Finally, know what you need specifically and what you are expected to provide. Translation, especially of books, is not a simple task. There are things both you and the translator need to know ahead of time. The first is your budget and the time frame.
This will need to be a bit flexible as the number of pages of translation often varies from the original and the amount of time it takes may vary by a few days, so prepare for this contingency. Also, make yourself available to the translator if questions would arise.
If you are unavailable to answer questions, the translation may take longer than necessary. If you really want to prepare your book, talk extensively with the translator ahead of time and before sending the transcript, remove any cliches or cultural references. If this is not possible, consider marking these areas and alert the translator that they may not translate perfectly, but you are open to making the necessary changes to make it work in the new language.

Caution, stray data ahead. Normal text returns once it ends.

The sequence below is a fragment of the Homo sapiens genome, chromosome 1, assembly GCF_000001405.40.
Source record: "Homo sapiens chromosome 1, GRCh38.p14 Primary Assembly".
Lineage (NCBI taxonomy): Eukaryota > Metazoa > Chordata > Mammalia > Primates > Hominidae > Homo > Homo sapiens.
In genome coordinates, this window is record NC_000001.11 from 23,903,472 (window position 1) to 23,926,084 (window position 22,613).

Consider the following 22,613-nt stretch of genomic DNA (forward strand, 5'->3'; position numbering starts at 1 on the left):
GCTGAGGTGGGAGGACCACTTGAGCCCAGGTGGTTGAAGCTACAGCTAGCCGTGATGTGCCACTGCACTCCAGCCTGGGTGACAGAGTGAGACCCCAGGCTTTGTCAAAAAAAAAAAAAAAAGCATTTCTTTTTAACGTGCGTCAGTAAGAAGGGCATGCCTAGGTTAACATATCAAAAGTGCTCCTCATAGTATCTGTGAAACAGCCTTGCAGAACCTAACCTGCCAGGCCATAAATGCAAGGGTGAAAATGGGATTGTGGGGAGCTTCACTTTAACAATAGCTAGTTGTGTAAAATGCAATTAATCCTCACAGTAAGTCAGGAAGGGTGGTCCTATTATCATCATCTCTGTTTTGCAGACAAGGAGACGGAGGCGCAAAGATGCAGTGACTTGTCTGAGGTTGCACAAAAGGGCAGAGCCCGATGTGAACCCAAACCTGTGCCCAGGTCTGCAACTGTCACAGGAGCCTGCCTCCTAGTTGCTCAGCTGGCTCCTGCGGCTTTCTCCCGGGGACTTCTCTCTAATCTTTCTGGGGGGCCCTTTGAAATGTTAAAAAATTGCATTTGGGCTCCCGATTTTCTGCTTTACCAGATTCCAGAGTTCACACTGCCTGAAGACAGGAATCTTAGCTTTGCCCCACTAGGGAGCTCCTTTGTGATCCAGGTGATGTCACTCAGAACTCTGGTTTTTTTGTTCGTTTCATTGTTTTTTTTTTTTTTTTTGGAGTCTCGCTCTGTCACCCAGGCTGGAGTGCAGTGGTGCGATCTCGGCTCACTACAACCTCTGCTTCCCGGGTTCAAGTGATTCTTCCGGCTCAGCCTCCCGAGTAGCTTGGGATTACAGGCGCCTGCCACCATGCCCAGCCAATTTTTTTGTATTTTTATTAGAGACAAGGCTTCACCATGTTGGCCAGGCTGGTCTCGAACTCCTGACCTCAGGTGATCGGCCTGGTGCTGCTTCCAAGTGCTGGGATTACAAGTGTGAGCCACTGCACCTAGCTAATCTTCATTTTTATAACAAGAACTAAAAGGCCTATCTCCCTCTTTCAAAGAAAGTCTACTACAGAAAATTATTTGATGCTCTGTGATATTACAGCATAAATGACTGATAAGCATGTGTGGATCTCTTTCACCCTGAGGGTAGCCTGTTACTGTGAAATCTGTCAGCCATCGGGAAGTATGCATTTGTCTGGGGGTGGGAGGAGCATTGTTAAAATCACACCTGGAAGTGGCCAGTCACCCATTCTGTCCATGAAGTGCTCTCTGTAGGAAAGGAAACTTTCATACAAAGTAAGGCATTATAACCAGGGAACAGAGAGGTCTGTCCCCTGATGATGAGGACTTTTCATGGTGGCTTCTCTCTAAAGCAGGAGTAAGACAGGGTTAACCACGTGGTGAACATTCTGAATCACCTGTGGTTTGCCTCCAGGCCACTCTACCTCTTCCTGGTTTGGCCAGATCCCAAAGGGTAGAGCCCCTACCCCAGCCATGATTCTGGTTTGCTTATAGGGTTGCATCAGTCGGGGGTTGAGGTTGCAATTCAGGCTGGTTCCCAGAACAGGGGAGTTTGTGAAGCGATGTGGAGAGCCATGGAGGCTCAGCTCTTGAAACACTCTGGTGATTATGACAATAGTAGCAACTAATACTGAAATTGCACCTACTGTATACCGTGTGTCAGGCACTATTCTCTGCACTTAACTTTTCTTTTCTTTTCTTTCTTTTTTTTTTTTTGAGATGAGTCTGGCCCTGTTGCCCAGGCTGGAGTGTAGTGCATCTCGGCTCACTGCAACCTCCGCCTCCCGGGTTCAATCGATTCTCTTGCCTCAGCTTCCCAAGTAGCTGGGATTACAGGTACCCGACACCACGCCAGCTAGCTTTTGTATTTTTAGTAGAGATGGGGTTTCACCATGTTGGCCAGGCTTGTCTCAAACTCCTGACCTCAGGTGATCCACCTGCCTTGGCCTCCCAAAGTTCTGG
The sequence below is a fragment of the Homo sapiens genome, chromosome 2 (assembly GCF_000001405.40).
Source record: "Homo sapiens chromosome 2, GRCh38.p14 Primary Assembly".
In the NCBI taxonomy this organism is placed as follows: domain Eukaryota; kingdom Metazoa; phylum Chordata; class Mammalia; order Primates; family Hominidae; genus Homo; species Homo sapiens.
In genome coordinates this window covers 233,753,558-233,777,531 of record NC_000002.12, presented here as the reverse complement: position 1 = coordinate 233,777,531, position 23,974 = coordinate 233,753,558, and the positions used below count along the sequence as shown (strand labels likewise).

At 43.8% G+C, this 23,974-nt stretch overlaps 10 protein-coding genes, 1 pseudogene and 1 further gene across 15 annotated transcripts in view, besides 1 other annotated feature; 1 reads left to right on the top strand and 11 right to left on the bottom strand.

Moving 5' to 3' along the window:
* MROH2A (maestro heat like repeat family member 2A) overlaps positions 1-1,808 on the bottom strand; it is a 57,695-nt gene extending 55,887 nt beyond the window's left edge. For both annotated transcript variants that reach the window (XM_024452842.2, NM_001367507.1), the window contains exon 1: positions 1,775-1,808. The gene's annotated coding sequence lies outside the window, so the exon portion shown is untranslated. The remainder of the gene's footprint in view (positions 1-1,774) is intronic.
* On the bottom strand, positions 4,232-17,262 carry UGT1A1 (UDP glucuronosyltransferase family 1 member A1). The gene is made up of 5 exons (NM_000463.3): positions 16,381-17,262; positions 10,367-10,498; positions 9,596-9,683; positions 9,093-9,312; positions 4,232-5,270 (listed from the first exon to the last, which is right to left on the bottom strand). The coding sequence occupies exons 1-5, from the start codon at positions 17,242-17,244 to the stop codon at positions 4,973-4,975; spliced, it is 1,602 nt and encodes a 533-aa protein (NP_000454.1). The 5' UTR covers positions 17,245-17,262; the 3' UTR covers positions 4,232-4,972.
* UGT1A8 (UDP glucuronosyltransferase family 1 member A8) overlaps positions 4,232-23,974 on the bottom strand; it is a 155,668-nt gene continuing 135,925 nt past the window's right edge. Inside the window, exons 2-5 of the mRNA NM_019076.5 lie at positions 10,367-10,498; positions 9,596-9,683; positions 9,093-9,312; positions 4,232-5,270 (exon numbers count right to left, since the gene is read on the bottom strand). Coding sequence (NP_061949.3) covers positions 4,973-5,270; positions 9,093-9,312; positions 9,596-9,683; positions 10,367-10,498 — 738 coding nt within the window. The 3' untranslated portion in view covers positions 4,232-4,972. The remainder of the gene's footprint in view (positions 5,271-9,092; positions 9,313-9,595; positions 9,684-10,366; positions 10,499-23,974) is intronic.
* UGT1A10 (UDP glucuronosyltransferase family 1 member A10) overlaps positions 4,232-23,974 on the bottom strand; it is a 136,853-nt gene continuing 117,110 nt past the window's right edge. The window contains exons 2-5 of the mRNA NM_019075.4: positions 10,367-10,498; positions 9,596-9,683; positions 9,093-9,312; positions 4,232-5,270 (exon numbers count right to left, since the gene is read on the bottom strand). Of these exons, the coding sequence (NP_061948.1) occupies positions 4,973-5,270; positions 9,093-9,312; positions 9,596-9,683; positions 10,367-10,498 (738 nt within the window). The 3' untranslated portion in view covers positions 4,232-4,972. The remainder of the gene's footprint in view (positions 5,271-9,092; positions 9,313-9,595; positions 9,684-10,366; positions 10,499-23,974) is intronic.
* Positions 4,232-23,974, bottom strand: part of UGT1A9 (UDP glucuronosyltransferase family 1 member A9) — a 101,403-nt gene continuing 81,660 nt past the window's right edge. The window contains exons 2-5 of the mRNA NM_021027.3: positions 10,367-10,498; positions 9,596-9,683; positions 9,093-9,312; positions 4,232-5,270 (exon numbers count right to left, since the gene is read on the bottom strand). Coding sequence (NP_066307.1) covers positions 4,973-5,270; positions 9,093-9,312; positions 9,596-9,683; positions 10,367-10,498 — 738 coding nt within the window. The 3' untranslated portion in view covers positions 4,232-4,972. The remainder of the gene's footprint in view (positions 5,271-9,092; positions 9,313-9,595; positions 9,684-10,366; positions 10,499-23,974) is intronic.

Also know that things like illustrations or photos that are generic in nature may need to be altered to fit the new market. This is all part of translation.
Whether you decide to go with a freelancer or translation agency, shop around. Get several quotes, get a sample of your translated book, and get second opinions on the translation. Read online reviews and ask to speak to references when possible. This is your work, but someone else will be translating into a voice that will hopefully be close to your own, but labeling it as your work.
Doing your homework ahead of time will save headaches in the future. This is not to detour anyone from having a book translated, but to inform readers that it is a process, often a lengthy one that can get costly if the prep work is not completed well. Know what you are doing to get the best translation possible.